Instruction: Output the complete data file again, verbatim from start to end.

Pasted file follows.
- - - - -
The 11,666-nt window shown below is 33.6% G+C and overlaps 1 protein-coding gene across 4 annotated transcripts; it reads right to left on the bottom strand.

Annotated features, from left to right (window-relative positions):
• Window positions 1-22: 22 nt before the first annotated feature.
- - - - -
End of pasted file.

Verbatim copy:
The 11,666-nt window shown below is 33.6% G+C and overlaps 1 protein-coding gene across 4 annotated transcripts; it reads right to left on the bottom strand.

Annotated features, from left to right (window-relative positions):
• Window positions 1-22: 22 nt before the first annotated feature.